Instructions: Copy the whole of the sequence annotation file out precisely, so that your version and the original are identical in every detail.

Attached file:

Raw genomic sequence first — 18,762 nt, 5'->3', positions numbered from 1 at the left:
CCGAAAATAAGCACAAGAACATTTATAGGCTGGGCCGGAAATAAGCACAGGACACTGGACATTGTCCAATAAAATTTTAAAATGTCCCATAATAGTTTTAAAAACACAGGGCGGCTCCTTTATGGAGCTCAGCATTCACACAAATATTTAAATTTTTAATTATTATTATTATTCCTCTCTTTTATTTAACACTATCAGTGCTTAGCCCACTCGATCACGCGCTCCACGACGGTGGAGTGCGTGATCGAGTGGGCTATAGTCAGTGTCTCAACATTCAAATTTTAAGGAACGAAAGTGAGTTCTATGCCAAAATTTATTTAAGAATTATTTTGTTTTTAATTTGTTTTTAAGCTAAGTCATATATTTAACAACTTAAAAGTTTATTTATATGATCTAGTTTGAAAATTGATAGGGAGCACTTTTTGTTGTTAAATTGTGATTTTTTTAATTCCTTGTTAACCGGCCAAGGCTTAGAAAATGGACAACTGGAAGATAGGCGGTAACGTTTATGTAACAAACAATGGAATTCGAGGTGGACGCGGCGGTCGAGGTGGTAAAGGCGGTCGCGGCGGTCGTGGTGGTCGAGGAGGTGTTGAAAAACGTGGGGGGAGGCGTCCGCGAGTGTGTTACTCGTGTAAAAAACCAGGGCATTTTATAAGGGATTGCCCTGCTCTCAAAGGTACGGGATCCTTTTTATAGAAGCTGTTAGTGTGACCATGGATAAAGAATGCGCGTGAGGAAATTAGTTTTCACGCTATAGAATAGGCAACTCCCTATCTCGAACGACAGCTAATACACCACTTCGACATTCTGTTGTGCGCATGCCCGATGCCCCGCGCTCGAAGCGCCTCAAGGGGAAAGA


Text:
Raw genomic sequence first — 18,762 nt, 5'->3', positions numbered from 1 at the left:
CCGAAAATAAGCACAAGAACATTTATAGGCTGGGCCGGAAATAAGCACAGGACACTGGACATTGTCCAATAAAATTTTAAAATGTCCCATAATAGTTTTAAAAACACAGGGCGGCTCCTTTATGGAGCTCAGCATTCACACAAATATTTAAATTTTTAATTATTATTATTATTCCTCTCTTTTATTTAACACTATCAGTGCTTAGCCCACTCGATCACGCGCTCCACGACGGTGGAGTGCGTGATCGAGTGGGCTATAGTCAGTGTCTCAACATTCAAATTTTAAGGAACGAAAGTGAGTTCTATGCCAAAATTTATTTAAGAATTATTTTGTTTTTAATTTGTTTTTAAGCTAAGTCATATATTTAACAACTTAAAAGTTTATTTATATGATCTAGTTTGAAAATTGATAGGGAGCACTTTTTGTTGTTAAATTGTGATTTTTTTAATTCCTTGTTAACCGGCCAAGGCTTAGAAAATGGACAACTGGAAGATAGGCGGTAACGTTTATGTAACAAACAATGGAATTCGAGGTGGACGCGGCGGTCGAGGTGGTAAAGGCGGTCGCGGCGGTCGTGGTGGTCGAGGAGGTGTTGAAAAACGTGGGGGGAGGCGTCCGCGAGTGTGTTACTCGTGTAAAAAACCAGGGCATTTTATAAGGGATTGCCCTGCTCTCAAAGGTACGGGATCCTTTTTATAGAAGCTGTTAGTGTGACCATGGATAAAGAATGCGCGTGAGGAAATTAGTTTTCACGCTATAGAATAGGCAACTCCCTATCTCGAACGACAGCTAATACACCACTTCGACATTCTGTTGTGCGCATGCCCGATGCCCCGCGCTCGAAGCGCCTCAAGGGGAAAGA